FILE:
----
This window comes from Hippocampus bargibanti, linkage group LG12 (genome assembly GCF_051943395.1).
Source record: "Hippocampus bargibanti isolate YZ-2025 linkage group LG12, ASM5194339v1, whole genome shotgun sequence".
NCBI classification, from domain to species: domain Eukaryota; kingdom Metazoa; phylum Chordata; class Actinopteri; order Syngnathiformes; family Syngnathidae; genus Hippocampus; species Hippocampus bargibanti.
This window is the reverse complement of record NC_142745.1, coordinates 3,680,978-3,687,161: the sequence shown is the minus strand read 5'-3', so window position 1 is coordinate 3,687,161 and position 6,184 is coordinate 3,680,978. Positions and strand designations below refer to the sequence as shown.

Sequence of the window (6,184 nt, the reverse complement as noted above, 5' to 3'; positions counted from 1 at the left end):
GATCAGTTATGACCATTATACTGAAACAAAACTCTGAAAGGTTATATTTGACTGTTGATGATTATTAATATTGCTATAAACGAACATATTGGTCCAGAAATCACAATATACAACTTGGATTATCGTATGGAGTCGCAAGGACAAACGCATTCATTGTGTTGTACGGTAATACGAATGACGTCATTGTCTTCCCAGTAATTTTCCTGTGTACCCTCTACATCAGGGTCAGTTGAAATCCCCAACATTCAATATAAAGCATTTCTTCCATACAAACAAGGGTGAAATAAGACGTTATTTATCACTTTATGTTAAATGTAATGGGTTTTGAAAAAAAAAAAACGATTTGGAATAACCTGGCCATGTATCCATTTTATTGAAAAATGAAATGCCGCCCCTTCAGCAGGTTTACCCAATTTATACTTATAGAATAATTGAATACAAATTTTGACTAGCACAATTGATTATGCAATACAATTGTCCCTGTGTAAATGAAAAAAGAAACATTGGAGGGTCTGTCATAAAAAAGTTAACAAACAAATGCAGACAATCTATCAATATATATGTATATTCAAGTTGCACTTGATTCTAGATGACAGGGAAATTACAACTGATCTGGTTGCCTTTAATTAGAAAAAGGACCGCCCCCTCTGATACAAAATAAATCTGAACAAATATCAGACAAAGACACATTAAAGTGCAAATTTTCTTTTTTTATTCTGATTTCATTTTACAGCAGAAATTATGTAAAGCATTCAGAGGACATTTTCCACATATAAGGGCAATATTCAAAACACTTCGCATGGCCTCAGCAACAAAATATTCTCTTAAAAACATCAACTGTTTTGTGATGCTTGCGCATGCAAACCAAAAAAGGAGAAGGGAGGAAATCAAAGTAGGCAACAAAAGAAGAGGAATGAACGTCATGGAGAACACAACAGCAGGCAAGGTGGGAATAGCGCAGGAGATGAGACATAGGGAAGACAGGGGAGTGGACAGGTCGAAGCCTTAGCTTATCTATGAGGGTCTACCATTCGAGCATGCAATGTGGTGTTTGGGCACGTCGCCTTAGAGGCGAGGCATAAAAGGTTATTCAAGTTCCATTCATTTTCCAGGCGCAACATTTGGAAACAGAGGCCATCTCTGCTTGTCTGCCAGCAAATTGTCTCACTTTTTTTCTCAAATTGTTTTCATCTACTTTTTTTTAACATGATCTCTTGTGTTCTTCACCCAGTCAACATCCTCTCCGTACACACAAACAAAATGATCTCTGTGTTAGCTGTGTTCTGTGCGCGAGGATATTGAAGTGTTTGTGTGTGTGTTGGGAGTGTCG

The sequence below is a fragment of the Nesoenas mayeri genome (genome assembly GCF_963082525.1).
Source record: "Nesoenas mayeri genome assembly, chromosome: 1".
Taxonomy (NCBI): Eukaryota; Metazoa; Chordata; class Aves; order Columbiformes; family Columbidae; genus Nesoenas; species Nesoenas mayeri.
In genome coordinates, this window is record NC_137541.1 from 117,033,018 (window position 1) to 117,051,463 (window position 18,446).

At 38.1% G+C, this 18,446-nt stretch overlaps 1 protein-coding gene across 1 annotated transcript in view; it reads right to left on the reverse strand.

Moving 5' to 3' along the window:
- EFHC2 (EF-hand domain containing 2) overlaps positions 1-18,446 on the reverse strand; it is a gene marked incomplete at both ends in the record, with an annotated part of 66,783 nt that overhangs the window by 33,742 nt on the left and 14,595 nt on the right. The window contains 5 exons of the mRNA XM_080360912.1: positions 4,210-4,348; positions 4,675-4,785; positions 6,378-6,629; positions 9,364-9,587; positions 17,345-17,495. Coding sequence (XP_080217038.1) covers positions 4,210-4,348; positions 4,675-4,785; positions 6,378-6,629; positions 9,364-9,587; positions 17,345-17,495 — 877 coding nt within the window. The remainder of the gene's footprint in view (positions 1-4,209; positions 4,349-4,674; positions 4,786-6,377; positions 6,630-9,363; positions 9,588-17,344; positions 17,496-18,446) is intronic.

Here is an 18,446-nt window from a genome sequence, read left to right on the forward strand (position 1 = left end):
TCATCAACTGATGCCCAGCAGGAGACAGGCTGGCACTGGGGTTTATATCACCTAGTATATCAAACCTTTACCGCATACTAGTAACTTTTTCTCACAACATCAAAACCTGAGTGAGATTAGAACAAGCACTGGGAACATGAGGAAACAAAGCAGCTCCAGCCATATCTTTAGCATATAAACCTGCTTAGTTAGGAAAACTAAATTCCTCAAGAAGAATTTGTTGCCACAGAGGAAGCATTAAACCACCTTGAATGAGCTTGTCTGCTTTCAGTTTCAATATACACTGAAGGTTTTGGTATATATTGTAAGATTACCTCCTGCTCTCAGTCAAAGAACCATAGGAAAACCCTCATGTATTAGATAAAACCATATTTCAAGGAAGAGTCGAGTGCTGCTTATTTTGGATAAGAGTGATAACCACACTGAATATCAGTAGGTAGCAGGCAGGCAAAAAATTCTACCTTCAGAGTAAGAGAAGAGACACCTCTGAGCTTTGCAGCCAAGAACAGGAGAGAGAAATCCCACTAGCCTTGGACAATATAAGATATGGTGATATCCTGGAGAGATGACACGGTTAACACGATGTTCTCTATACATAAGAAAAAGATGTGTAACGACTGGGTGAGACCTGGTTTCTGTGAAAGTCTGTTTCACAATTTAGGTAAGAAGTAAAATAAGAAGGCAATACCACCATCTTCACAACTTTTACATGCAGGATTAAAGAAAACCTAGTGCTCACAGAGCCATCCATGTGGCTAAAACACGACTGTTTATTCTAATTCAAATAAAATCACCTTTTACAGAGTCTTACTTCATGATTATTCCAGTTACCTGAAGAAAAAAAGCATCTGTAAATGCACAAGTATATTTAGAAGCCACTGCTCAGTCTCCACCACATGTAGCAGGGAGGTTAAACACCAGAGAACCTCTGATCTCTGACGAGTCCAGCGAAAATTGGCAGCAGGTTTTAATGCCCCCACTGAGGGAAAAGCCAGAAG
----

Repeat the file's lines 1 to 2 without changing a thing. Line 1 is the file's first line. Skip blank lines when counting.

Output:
This window comes from Hippocampus bargibanti, linkage group LG12 (genome assembly GCF_051943395.1).
Source record: "Hippocampus bargibanti isolate YZ-2025 linkage group LG12, ASM5194339v1, whole genome shotgun sequence".